Correction: Rockstar Games has reached out to PSU to clarify that the scene described in this article is meant to depict and imply cannablism, not rape. We regret this error. Turns out, some of the cannibal NPCs are naked.
There is a rape scene in Grand Theft Auto V. But Rockstar Games couldn’t have handled it any better.
As reviews of Rockstar’s open-world opus hit the ‘net this morning, you might be wondering where PSU’s review is. I’ve been playing the game constantly for the last few days, but I’m not ready to render my final verdict on what is, arguably, the biggest game since the previous Grand Theft Auto. The odyssey of Michael, Trevor, and Franklin is a massive, massive adventure, after all. In our time with the game, we’ve seen a great many things–hilarious accidents, crazy characters, and disturbing events.
That last one could be used to describe GTA V’s rape scene, which occurs as a random event somewhere out in Blaine County’s sprawling countryside. It’s a dirty place with dirty people–meth heads, redneck thugs, and cartel members alike. Still, I wasn’t expecting to see the following take place in the hills north of Los Santos:
SPOILER ALERT for the following pages.
I was doing taxi-cab missions with a Downtown Cab Co. car. I had just dropped off a male passenger near a pig farm. He didn’t pay his fare, so I left the cab to give chase. One punch was all it took for the coward to pay his dues. Suddenly, I heard a female scream from across the highway: "Stop! Somebody, please, help me!" A blue dot on my mini-map marked the location; I enabled Franklin’s Good Samaritan instincts and ran across the road to investigate. The screams were louder, from behind a brown car parked on the roadside.
I came around to the car’s opposite side. A clothed woman was kneeling on the ground. One man had his gun trained on her. Another man, bending over behind her, was naked from the waist down and preparing to violate her.
Instinct kicked in. I punched the bent-over man, his genitalia exposed. His friend, surprised or unwilling to shoot me, was my next victim. A few seconds later, I had curb-stomped and thoroughly ended the lives of both. At this, the woman rose, visibly shaken, and asked if I might drive her home. Franklin responded in kind, and we were off.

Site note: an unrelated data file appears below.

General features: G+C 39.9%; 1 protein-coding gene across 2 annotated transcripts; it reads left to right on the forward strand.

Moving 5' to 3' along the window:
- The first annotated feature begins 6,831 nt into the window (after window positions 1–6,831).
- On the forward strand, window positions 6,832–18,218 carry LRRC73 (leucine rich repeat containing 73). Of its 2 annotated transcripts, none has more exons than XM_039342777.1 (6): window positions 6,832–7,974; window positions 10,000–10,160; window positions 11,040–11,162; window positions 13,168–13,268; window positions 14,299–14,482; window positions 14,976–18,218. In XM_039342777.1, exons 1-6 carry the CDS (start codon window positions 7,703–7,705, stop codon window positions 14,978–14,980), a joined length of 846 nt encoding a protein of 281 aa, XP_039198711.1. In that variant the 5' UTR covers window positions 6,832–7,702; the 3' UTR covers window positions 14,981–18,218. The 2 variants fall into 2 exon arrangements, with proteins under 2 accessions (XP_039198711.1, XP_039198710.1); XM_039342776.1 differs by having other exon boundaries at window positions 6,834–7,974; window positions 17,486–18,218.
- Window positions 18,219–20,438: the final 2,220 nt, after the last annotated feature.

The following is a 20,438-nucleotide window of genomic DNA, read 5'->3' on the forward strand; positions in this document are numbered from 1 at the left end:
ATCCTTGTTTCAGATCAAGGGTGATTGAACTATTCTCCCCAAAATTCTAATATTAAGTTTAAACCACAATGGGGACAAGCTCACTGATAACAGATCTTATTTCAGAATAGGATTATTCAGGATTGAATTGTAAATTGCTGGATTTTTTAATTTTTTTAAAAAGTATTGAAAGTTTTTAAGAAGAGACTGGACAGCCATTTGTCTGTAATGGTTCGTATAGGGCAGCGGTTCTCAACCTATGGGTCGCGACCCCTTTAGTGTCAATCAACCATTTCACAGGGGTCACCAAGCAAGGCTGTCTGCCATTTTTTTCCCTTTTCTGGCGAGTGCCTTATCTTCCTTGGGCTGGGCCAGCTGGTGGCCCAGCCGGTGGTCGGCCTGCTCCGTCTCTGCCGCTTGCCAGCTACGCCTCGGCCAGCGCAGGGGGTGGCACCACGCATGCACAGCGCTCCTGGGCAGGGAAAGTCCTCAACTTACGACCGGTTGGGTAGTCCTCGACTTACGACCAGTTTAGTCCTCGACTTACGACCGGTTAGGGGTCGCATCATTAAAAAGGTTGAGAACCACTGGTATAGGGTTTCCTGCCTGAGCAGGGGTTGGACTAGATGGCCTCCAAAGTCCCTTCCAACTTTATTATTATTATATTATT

On the way back to her house, the two conversed–she explained how she had been chatting with a friend on the phone, how these two men had been ranting about technology on the roadside, how she had stopped to ask if they needed help. Franklin was listening and responding, but my mind was elsewhere.
I had just seen rape in a video game. The only reason it hadn’t gone further was that the woman’s clothes hadn’t been forcibly removed yet.
Then, it hit me. Franklin (and I, as the player) had stopped a rape–at least, the part that hadn’t occurred yet. I’m of the mind that any sexual coercion, intercourse be damned, is rape, but the already overwhelming trauma this woman had suffered may have been diminished by my quick response to the call for help.
This is player agency on the most dramatic stage. If I had continued about my business, what would have happened? If I had run over to find the source of the commotion, only to stand idly by while the rape proceeded, what would I have seen? How would I have felt about myself afterward as I, perhaps, left for a comparatively meaningless off-road race or story mission?
Terrible, is the answer to that question, but beyond that, the consequences of inaction are anyone’s guess–at least, until somebody out there encounters the same scene and tries something else. If I avoid common territory for spoilers, I will never know what could have happened if I hadn’t acted in the way that I did. But the way I acted made me feel important, influential to the game’s playspace, and, to this woman, like a hero.
I don’t have screenshots or video of the incident. Even as I write this, a couple specific details of the encounter are unclear. I don’t know if it can happen more than once, with other victims, or in other parts of Blaine County and Los Santos. But I do know this: with this rape scene, Rockstar has simultaneously demonstrated the power of player choice, the permanence of the choices we make, and the impact that each of us can have on another human life just by stopping to see what’s causing commotion.
Grand Theft Auto V is a game by adults, for adults. Rape happens. In a game, it can be shown tastefully–with a fully clothed victim, a flaccid aggressor, and the opportunity for the player to intervene. What comes next is introspection and thought-provoking conversation about the medium of video games and the merits of such an occurrence. Controversy be damned, though this game element will undoubtedly stir some.
Real-world horrors CAN be confronted in video games, and the medium can mature as a result. Just ask Rockstar Games. Just play Grand Theft Auto V.
Kyle Prahl is PSU’s Editor-in-chief and a Communication Studies student at the University of Minnesota. He’s on Twitter.